NASA, the American Astronautical Society and the Center for the Advancement of Science in Space (CASIS) have announced 14 awards for the top research and technology achievements of 2013 made possible by the International Space Station.
The third annual International Space Station Research and Development Conference in Chicago this week brought together the best investigators in academia, industry and government to discuss the broad scope of research and technology development on the space station. This research not only supports NASA in preparing astronauts for long-duration missions farther into the solar system than ever before, but it also provides lasting benefits to life on Earth.
Past, present and potential participants of space station research and technology development attended the conference to share, learn and expand the possibilities for future microgravity research. The event also provided a forum for researchers interested in sending their research projects to the orbiting laboratory to learn more about the benefits to both individual research projects and entire industries and scientific disciplines.
"The goal of this conference is to bring people together to share their stories, findings and experiences and to entice, excite and encourage all to bring forward new ideas to capitalize on the unique opportunity for microgravity research," said Allyson Thorn of NASA's International Space Station Research Integration Office at the agency's Johnson Space Center in Houston. "This will be an exciting decade for the space station as we continue to learn more and turn ideas into opportunities, results and plans for humanity's future."
The theme of this year's conference was discoveries, applications and opportunities: discoveries in microgravity, space and Earth science, as well as engineering and education; applications benefitting Earth, enabling technology and forwarding exploration; and opportunities for use of this innovative laboratory.
The awards are presented to recognize investigations and technological developments that support NASA's long-term missions of exploration and improving life on Earth. The winners represent two companies, six governmental organizations and six universities from 12 states, Japan and Russia. The award categories were: most compelling results; biotechnology, health and education; engineering development and technology maturation, with a focus on commercial and exploration applications; and, discoveries.
Four awards recognized the Most Compelling Results from the space station in 2013:
- Carl Carruthers, Jr., Ph.D., of NanoRacks LLC, in recognition of his work with protein crystal growth methods in microgravity;
- Nabarun Chakraborty, M.S., M.B.A., U.S. Army Center for Environmental Health Research, in recognition of his findings on how microgravity alters host immune responses in vitro: multi -omics approach. The term “-omics” referring to collective technologies, such as genomics purposed to study the holistic health of biomolecules.
- Jeffrey Hastings, M.D., University of Texas Southwestern Medical Center, on behalf of principal investigators Ben Levine, M.D., and Mike Bungo, M.D., in recognition of integrated cardiovascular results.
- Matthew Lynch, Ph.D., Procter and Gamble, in recognition of taking consumer product design to entirely new heights.
Four awards recognized achievement in Biotechnology, Health and Education:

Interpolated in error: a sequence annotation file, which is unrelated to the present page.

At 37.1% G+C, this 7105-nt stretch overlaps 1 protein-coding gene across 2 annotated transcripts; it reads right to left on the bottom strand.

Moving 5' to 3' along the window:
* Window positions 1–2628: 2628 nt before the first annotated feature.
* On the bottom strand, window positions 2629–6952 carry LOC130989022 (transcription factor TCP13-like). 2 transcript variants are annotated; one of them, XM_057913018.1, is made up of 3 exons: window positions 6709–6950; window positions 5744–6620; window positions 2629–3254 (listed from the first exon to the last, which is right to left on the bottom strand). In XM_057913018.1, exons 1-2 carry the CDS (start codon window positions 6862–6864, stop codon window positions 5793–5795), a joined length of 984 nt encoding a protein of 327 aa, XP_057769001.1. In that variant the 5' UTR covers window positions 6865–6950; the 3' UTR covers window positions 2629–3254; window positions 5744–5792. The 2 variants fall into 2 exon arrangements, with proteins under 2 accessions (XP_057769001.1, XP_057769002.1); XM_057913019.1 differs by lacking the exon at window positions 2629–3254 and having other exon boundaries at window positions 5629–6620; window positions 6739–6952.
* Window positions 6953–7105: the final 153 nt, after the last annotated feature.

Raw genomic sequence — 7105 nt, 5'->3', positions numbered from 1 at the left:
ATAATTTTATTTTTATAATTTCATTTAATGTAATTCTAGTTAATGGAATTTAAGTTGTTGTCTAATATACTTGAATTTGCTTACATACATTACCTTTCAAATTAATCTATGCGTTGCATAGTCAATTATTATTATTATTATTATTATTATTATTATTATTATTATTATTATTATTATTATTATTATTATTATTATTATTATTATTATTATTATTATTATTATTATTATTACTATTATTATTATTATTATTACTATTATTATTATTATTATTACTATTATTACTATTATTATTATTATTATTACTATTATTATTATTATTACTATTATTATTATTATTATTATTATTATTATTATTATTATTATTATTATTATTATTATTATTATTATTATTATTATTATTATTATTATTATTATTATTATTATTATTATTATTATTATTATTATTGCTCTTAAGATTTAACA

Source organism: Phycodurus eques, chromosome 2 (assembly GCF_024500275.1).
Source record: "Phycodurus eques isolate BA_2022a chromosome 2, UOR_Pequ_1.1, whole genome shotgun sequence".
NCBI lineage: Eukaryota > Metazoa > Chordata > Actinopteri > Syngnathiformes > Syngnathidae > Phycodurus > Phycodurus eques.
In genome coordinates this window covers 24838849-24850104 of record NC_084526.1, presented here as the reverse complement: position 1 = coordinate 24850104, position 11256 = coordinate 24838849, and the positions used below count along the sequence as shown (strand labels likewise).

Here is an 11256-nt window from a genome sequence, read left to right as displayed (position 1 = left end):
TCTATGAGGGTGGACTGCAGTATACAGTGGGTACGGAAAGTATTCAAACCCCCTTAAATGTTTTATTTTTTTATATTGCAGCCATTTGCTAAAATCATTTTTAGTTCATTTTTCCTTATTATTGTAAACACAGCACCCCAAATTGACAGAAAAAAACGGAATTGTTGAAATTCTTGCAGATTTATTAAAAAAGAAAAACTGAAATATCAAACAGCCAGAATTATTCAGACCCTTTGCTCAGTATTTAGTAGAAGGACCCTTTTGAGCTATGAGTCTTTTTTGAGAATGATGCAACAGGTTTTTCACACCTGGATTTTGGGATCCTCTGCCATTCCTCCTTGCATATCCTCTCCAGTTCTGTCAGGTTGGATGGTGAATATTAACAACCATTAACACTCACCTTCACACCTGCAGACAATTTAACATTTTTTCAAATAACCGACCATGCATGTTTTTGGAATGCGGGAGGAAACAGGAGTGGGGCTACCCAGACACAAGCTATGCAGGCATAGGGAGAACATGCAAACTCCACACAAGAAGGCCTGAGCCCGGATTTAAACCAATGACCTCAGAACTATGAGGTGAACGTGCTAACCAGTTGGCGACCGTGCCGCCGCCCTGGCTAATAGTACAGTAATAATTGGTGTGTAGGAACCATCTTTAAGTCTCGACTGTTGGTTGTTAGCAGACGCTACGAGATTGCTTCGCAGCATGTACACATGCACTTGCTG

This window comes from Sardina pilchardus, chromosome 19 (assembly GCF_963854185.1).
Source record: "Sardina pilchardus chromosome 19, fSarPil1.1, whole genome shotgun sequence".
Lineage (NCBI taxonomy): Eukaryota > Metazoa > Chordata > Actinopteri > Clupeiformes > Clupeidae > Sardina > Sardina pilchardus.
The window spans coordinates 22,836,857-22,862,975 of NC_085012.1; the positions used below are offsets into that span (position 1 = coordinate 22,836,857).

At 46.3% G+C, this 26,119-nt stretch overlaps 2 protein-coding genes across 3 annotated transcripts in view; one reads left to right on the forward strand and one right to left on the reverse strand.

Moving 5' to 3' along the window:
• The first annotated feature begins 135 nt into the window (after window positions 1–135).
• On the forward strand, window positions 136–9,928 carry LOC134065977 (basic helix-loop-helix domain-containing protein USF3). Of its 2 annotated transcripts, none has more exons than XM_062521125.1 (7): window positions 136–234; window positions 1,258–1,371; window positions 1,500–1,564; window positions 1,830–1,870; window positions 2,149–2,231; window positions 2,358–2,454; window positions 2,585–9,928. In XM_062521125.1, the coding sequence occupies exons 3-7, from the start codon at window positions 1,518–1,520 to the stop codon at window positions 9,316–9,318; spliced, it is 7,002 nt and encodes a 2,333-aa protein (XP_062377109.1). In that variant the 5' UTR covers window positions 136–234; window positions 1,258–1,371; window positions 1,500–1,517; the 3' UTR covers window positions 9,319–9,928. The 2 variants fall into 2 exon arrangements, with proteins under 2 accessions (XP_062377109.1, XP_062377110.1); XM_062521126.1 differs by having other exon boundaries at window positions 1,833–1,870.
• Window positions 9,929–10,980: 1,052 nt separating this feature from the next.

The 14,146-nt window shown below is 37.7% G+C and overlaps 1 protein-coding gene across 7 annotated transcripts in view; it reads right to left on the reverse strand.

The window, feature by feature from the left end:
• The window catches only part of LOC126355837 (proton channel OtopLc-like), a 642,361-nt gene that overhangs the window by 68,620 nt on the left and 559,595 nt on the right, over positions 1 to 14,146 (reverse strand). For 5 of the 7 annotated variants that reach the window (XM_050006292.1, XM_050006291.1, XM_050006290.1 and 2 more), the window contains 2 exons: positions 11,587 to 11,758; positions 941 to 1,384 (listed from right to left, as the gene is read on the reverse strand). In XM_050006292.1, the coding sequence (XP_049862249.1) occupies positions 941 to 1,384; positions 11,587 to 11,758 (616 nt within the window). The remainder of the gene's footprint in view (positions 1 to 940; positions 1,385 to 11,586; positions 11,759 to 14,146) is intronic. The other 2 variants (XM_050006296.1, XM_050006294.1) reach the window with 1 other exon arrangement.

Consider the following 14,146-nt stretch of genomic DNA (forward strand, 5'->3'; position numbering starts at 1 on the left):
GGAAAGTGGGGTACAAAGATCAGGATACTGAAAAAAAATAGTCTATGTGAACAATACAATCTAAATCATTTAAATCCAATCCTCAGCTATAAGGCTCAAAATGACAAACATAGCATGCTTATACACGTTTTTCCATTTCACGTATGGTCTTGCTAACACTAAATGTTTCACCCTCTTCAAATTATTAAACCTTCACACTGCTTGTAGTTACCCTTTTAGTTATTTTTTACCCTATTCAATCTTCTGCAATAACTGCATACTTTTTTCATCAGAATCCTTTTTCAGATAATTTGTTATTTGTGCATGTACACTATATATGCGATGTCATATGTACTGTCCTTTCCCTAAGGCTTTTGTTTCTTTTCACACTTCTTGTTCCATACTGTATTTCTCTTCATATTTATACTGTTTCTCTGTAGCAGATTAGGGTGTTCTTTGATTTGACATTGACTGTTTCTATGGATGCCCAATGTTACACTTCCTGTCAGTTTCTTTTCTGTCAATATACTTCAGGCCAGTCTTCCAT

- Timothy Hammond, M.B., B.S., U.S. Department of Veterans Affairs and Duke University School of Medicine, Durham, North Carolina, in recognition of top results for the National Laboratory Pathfinder-Vaccine-Methicillin-resistant Staphylococcus aureus (NLP-Vaccine-MRSA), NLP-Vaccine-Salmonella and NLP-Vaccine-Survey.
- Jacob Bloomberg, Ph.D., NASA's Johnson Space Center in Houston, in recognition of top results for the Functional Task Test and understanding the effects of long-duration space flight on astronaut functional task performance.
- Alvar Saenz-Otero, Ph.D., Massachusetts Institute of Technology in Cambridge, in recognition for top results for the Zero Robotics: ISS Programming Challenge.
- Karen Flammer, Ph.D., Sally Ride Science and University of California, San Diego (UCSD), in recognition for top results for Sally Ride EarthKAM (Earth Knowledge Acquired by Middle School Students).
The three recipients of the award for top Engineering Development and Technology Maturation with a Focus on Commercial and Exploration Applications are:
- Gabriel Lapilli, research engineer at the Florida Institute of Technology, in recognition of outstanding results from the SPHERES-Slosh investigation.
- Vladimir Grigoriev, Russian Federal Space Agency, Systems of Precision Instrument Making, in recognition of an investigation that conducted in-flight testing of a laser communications system on the Russian segment of the space station.
- Jeffrey Sweterlitsch, Ph.D., Principal Investigator in the Life Support Systems Branch at NASA’s Johnson Space Center, in recognition of outstanding results from the Amine Swingbed technology.
The three winners of the award for Top Discoveries in Microgravity are:
- Mitsuteru Sato, Ph.D., Hokkaido University, Sapporo, Japan, in recognition of top results for the Global Lightning and sprIte MeasurementS on the Japanese Experiment Module Exposed Facility (JEM-GLMIS): First Qualitative Nadir Observations of Lightning and Transient Luminous Events (TLE).
- Rohit Trivedi, Ph.D., Iowa State University in Ames, in recognition of top results for breathing modes in cellular interface pattern formation for the DEvice for the study of Critical LIquids and Crystallization-Directional Solidification Insert-Reflight (DECLIC DSI-R) study.
- Kim de Groh, NASA's Glenn Research Center in Cleveland, in recognition of top results for Materials International Space Station Experiment (MISSE) Collaboration for Materials Testing on the space station.